Internal Migration, Living Close to Family, and Individual Labour Market Outcomes in Spain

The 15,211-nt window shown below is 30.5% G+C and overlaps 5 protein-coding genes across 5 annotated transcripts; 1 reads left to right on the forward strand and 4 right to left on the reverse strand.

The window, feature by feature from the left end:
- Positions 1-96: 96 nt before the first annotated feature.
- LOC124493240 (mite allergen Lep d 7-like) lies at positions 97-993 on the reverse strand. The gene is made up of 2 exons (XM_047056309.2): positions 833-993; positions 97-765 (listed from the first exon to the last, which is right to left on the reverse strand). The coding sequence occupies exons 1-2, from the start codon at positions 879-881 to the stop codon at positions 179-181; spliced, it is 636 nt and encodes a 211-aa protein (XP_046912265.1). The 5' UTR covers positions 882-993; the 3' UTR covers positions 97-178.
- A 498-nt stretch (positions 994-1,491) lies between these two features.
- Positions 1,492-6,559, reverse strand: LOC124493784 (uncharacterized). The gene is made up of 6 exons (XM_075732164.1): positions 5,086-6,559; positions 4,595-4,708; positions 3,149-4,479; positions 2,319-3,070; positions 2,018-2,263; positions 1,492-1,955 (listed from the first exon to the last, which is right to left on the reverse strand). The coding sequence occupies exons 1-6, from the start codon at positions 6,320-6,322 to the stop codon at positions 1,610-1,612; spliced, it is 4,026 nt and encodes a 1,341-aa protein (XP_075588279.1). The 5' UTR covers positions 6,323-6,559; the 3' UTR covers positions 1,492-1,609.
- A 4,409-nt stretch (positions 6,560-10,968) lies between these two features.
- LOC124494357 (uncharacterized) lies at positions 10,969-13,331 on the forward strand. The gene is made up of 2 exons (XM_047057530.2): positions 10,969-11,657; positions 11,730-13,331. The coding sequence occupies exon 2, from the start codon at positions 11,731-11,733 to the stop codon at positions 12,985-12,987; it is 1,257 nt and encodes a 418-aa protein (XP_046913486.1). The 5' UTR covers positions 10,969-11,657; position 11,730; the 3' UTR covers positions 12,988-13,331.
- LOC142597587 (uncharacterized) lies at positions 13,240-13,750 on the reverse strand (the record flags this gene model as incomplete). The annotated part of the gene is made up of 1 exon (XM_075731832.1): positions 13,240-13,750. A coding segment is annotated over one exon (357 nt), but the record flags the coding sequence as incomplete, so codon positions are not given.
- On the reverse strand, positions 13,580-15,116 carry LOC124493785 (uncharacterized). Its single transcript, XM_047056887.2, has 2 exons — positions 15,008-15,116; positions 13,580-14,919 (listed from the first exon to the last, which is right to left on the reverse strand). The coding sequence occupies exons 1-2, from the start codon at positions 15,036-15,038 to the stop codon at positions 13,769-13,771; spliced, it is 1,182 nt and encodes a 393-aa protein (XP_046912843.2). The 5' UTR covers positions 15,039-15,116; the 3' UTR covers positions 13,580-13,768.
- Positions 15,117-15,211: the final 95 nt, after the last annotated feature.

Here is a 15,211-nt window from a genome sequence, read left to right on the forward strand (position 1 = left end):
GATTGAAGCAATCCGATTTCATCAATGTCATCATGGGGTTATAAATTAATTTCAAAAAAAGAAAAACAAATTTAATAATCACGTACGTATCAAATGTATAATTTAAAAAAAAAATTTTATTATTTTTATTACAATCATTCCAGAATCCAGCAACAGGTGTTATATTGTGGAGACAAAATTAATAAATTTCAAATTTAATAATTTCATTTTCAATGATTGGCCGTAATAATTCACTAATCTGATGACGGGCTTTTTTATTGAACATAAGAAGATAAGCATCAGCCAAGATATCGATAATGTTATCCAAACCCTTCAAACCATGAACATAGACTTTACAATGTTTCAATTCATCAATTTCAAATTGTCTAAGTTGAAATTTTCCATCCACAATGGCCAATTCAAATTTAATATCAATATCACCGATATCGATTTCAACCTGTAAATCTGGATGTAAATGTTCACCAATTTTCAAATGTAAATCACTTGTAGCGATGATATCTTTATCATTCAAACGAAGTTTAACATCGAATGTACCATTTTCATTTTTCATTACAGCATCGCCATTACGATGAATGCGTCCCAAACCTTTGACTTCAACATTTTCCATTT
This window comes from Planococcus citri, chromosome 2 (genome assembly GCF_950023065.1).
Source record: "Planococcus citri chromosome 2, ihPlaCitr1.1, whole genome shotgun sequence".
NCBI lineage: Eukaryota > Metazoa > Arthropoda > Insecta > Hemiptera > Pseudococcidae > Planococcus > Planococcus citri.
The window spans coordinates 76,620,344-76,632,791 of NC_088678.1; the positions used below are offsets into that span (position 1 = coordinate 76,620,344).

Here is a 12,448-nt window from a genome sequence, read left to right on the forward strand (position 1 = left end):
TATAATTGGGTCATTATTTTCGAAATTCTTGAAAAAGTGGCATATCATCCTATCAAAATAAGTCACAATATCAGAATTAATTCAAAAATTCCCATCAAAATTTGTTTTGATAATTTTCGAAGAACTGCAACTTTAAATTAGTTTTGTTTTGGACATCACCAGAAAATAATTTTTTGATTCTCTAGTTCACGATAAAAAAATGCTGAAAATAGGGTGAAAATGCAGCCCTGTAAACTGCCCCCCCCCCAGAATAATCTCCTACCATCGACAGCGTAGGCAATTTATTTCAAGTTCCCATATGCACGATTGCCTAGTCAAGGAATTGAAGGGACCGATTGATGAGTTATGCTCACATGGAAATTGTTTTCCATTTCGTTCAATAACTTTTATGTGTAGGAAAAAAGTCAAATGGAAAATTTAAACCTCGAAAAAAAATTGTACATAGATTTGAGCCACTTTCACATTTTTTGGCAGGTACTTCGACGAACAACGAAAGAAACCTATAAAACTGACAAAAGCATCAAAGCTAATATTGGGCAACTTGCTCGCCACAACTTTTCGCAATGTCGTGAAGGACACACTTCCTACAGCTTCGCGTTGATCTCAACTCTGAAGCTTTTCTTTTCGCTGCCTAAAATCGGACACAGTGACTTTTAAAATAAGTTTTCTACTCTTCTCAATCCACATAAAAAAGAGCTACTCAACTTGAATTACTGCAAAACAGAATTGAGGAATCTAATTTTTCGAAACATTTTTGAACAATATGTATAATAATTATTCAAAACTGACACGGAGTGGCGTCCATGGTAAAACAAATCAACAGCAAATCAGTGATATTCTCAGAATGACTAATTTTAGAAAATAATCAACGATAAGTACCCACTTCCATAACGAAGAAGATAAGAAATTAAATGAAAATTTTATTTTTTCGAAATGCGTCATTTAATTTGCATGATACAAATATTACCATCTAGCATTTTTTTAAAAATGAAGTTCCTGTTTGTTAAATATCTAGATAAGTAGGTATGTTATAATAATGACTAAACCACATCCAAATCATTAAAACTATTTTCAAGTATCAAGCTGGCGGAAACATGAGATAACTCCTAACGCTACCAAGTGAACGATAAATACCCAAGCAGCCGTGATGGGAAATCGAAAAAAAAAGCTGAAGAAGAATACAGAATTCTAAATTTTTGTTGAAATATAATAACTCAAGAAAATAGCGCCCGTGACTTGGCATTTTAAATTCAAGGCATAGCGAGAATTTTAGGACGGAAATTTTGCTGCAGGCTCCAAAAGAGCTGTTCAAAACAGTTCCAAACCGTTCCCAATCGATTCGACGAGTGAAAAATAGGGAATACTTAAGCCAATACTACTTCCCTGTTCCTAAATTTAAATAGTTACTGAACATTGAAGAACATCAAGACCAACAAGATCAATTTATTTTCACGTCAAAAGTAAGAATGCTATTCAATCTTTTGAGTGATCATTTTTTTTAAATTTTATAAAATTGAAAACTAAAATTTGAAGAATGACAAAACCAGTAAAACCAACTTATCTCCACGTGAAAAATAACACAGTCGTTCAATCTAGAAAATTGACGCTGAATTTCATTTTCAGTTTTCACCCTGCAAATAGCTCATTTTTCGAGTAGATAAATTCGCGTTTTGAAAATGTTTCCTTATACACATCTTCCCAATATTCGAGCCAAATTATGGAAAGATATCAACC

Migration is often viewed as a way to enhance occupational careers. However, particularly in Mediterranean countries, labour market outcomes may also depend on local family resources. We investigate how men’s and women’s labour market outcomes differ between (1) those who migrated and those who did not; and (2) those who live close to family and those who live farther away. Our main contributions are the investigation of the association between migration and labour market outcomes in a different context than the more commonly studied Northern and Western European countries and the United States, and of the role of living close to family in labour market outcomes. We used a sample of labour market participants from the “Attitudes and Expectations About Mobility” survey, conducted in Spain in 2019. Our results show that the likelihood of being a professional is greater for women who migrated than for those who did not, and that the likelihood of being unemployed or in a temporary job is lower for women who live close to family than for those who do not, but neither association was found for men. The finding for living close to family is in line with the notion that nearby family may protect women in particular from precarious labour market positions. The finding for migration differs from previous findings for Northern and Western Europe and the United States, which indicate that migration is beneficial to men in particular. This difference might be specific to a low-migration context, but data limitations prevent firm conclusions.
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